4:21 p.m., May 12, 2009----More than 75 members of the University of Delaware community cheered as alumna Rachel Jewett Ledbetter, '44AS, broke a bottle of faux champagne over the gondola of UD's new non-rigid airship at a dedication ceremony May 12.
“I wish those who work with it great success and satisfaction with the studies that evolve, and I hope it measures up to your expectations,” she said.
Ledbetter donated the funds for the University to purchase the 60-foot long, remote-controlled airship, which will be used as an environmental research and monitoring platform.
The dirigible is dedicated to the memory of Ledbetter's grandfather, Thomas Tustin Cloward, who enabled her to attend the University while her family lived in Honduras. His initials appear in blue on the vehicle's gondola.
In opening the dedication ceremony, University President Patrick Harker said, “We are clearly indebted to Michael O'Neal, assistant professor of geography, and Jack Puleo, assistant professor of civil engineering, the two lead faculty on this project. This was their dream, their labor of love, and now their reality.”
“This airship is an exciting addition to a series of instruments and innovations that further UD's reputation as a bold leader in environmental research, technology, and education,” he continued. “I look forward to its upcoming missions and the data it will bring back -- data that will improve our environmental science and, ultimately, our environmental policy.”
Harker thanked not only O'Neal and Puleo for their vision and Ledbetter for her generosity, but also the deans of the four colleges involved -- Tom Apple, Arts and Sciences; Nancy Targett, Marine and Earth Studies; Michael Chajes, Engineering; and Robin Morgan, Agriculture and Natural Resources. The colleges have provided funds for accessories, including the trailer used to transport the blimp when it is deflated.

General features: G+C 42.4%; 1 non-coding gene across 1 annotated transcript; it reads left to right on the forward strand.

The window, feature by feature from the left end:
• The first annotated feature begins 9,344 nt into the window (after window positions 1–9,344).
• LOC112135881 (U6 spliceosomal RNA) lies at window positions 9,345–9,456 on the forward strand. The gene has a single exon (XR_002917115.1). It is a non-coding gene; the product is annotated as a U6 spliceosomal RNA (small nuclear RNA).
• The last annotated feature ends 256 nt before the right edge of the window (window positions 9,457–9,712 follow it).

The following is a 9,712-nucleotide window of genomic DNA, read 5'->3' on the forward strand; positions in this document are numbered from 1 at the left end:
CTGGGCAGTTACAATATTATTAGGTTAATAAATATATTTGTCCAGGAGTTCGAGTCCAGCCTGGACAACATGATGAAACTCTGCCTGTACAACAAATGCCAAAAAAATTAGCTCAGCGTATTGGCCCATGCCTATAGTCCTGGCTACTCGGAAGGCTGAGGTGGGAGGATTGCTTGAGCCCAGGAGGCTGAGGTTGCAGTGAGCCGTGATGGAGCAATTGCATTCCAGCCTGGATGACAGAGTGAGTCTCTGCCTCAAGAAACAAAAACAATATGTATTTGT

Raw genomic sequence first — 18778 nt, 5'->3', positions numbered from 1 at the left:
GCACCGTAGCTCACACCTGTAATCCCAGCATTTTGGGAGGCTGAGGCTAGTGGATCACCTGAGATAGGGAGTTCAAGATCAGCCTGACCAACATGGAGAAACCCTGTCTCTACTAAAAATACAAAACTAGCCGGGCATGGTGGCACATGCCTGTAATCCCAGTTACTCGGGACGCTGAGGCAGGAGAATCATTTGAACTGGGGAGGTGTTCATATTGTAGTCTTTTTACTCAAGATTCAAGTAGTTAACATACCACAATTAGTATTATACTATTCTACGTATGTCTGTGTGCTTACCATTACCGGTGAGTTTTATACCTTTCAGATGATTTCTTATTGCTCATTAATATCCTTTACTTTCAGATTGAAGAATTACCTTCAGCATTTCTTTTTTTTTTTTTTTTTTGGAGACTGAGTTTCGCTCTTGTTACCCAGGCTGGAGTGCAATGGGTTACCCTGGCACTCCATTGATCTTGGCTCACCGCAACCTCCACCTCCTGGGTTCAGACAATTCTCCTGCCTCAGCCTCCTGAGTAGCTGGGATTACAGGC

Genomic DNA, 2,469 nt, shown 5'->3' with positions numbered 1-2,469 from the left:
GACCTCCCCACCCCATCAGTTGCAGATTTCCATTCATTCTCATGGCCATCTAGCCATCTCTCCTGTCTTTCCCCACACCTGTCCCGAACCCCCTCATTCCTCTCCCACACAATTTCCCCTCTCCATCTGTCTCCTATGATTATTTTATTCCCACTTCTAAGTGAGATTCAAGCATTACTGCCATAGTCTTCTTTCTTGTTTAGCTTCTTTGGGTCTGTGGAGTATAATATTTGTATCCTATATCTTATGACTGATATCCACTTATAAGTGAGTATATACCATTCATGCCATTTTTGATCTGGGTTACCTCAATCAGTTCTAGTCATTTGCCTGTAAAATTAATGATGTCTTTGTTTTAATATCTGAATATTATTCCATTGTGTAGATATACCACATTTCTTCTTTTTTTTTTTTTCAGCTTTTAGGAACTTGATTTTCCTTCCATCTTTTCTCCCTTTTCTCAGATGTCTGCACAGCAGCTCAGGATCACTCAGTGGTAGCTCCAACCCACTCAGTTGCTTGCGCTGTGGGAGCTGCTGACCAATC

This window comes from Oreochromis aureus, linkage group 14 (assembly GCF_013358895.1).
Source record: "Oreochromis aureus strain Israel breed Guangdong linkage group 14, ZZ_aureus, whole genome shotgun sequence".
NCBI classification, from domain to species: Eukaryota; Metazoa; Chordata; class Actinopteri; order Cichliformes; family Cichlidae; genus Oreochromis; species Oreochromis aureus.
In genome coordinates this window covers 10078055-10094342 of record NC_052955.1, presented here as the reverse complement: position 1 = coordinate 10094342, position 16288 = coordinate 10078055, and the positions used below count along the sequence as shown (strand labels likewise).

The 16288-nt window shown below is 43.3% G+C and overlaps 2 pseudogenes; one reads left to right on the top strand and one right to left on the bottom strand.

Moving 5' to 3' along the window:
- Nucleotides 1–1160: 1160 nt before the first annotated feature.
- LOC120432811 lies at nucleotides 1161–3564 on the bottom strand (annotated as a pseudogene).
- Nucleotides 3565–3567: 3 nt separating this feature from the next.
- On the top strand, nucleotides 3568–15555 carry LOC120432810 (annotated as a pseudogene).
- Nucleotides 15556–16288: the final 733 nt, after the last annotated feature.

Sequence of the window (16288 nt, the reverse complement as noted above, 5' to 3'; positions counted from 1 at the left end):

"A hallmark of environmental research and education is the breadth and complexity of the types of questions that it addresses," Targett said. "Environmental research is inherently multidisciplinary, and therefore it draws together scientists, engineers, and policy analysts to address the complex issues that transcend traditional disciplinary lines."
“The UD airship joins a fleet of innovative vehicles and instruments that contribute to our environmental research,” she continued, “and can be found in units across the campus -- the fuel-cell powered bus, innovative solar panel designs, the V2G-enabled electric car, the new agricultural research combine, our state-of-the-art research vessel, underwater gliders, and fixed buoys -- the list goes on and on. With the airship joining that list, UD has a presence not only on land and at sea, but in the air as well.”
O'Neal, who had the original vision for the airship as a cost-effective way to gather data about the Earth, said that it has already been used by the Delaware Geological Survey (DGS) to observe the influence of changes in the estuarine environment due to the mixing of saline and freshwater.
“Every week, someone at UD comes up with a new idea for how to use the airship,” he said, “and we couldn't be happier. We didn't get it to use for ourselves -- we got it to use for the University. The data collected by DGS has already been brought into the classroom, where students are benefiting from it.”
The airship's interchangeable payload design enables it to be equipped with a variety of imaging instrumentation, including a laser scanner and visible, ultraviolet, and infrared cameras.
Depending on the instrumentation used, researchers will be able to capture data and analyze land-use and land-cover change, geomorphology, climate variability, coastal processes, landfill chemistry, and various other environmental phenomena.
Article by Diane Kukich
Photos by Evan Krape